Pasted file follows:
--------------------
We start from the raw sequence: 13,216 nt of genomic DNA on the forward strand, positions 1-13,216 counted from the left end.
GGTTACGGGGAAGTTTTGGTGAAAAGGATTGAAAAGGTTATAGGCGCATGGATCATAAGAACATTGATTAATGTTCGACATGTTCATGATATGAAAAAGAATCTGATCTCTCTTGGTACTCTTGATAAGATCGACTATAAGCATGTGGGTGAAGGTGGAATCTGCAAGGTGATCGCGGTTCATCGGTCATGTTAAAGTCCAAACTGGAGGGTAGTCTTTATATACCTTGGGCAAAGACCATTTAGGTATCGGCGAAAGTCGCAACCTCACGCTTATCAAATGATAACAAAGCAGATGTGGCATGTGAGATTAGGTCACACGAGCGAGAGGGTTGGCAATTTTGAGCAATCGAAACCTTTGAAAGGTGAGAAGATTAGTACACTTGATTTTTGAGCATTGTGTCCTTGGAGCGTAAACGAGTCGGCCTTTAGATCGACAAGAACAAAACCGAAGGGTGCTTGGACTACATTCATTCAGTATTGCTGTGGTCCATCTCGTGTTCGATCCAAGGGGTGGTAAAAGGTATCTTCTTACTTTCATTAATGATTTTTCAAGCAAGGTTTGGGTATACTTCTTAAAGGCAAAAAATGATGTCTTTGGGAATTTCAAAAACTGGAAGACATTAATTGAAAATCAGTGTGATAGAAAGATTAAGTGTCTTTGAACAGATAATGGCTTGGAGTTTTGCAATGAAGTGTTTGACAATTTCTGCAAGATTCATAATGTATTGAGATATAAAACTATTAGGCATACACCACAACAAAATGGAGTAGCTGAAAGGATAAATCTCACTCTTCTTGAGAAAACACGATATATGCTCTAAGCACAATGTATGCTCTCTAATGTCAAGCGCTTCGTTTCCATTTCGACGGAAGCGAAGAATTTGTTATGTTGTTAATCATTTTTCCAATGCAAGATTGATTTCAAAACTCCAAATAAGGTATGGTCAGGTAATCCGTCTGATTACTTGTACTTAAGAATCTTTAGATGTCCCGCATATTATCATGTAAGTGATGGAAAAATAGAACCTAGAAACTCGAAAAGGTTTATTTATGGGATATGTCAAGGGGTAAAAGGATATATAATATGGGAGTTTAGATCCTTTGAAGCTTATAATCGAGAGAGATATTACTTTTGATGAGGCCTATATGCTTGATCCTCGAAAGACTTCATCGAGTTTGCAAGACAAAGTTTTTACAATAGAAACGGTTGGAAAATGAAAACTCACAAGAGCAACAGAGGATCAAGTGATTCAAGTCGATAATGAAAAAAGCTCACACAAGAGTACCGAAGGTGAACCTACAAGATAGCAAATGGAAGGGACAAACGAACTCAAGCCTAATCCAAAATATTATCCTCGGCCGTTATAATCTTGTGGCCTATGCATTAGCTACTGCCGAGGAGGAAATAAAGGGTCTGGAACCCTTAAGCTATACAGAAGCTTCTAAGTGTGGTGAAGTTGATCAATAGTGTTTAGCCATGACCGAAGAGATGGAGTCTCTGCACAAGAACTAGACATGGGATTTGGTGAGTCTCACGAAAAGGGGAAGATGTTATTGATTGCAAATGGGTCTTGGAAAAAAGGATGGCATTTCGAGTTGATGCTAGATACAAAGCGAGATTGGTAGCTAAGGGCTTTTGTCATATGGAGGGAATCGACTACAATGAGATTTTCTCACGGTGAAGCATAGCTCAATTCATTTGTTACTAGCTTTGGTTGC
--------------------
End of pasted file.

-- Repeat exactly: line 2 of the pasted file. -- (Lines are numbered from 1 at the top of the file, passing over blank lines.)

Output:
GGTTACGGGGAAGTTTTGGTGAAAAGGATTGAAAAGGTTATAGGCGCATGGATCATAAGAACATTGATTAATGTTCGACATGTTCATGATATGAAAAAGAATCTGATCTCTCTTGGTACTCTTGATAAGATCGACTATAAGCATGTGGGTGAAGGTGGAATCTGCAAGGTGATCGCGGTTCATCGGTCATGTTAAAGTCCAAACTGGAGGGTAGTCTTTATATACCTTGGGCAAAGACCATTTAGGTATCGGCGAAAGTCGCAACCTCACGCTTATCAAATGATAACAAAGCAGATGTGGCATGTGAGATTAGGTCACACGAGCGAGAGGGTTGGCAATTTTGAGCAATCGAAACCTTTGAAAGGTGAGAAGATTAGTACACTTGATTTTTGAGCATTGTGTCCTTGGAGCGTAAACGAGTCGGCCTTTAGATCGACAAGAACAAAACCGAAGGGTGCTTGGACTACATTCATTCAGTATTGCTGTGGTCCATCTCGTGTTCGATCCAAGGGGTGGTAAAAGGTATCTTCTTACTTTCATTAATGATTTTTCAAGCAAGGTTTGGGTATACTTCTTAAAGGCAAAAAATGATGTCTTTGGGAATTTCAAAAACTGGAAGACATTAATTGAAAATCAGTGTGATAGAAAGATTAAGTGTCTTTGAACAGATAATGGCTTGGAGTTTTGCAATGAAGTGTTTGACAATTTCTGCAAGATTCATAATGTATTGAGATATAAAACTATTAGGCATACACCACAACAAAATGGAGTAGCTGAAAGGATAAATCTCACTCTTCTTGAGAAAACACGATATATGCTCTAAGCACAATGTATGCTCTCTAATGTCAAGCGCTTCGTTTCCATTTCGACGGAAGCGAAGAATTTGTTATGTTGTTAATCATTTTTCCAATGCAAGATTGATTTCAAAACTCCAAATAAGGTATGGTCAGGTAATCCGTCTGATTACTTGTACTTAAGAATCTTTAGATGTCCCGCATATTATCATGTAAGTGATGGAAAAATAGAACCTAGAAACTCGAAAAGGTTTATTTATGGGATATGTCAAGGGGTAAAAGGATATATAATATGGGAGTTTAGATCCTTTGAAGCTTATAATCGAGAGAGATATTACTTTTGATGAGGCCTATATGCTTGATCCTCGAAAGACTTCATCGAGTTTGCAAGACAAAGTTTTTACAATAGAAACGGTTGGAAAATGAAAACTCACAAGAGCAACAGAGGATCAAGTGATTCAAGTCGATAATGAAAAAAGCTCACACAAGAGTACCGAAGGTGAACCTACAAGATAGCAAATGGAAGGGACAAACGAACTCAAGCCTAATCCAAAATATTATCCTCGGCCGTTATAATCTTGTGGCCTATGCATTAGCTACTGCCGAGGAGGAAATAAAGGGTCTGGAACCCTTAAGCTATACAGAAGCTTCTAAGTGTGGTGAAGTTGATCAATAGTGTTTAGCCATGACCGAAGAGATGGAGTCTCTGCACAAGAACTAGACATGGGATTTGGTGAGTCTCACGAAAAGGGGAAGATGTTATTGATTGCAAATGGGTCTTGGAAAAAAGGATGGCATTTCGAGTTGATGCTAGATACAAAGCGAGATTGGTAGCTAAGGGCTTTTGTCATATGGAGGGAATCGACTACAATGAGATTTTCTCACGGTGAAGCATAGCTCAATTCATTTGTTACTAGCTTTGGTTGC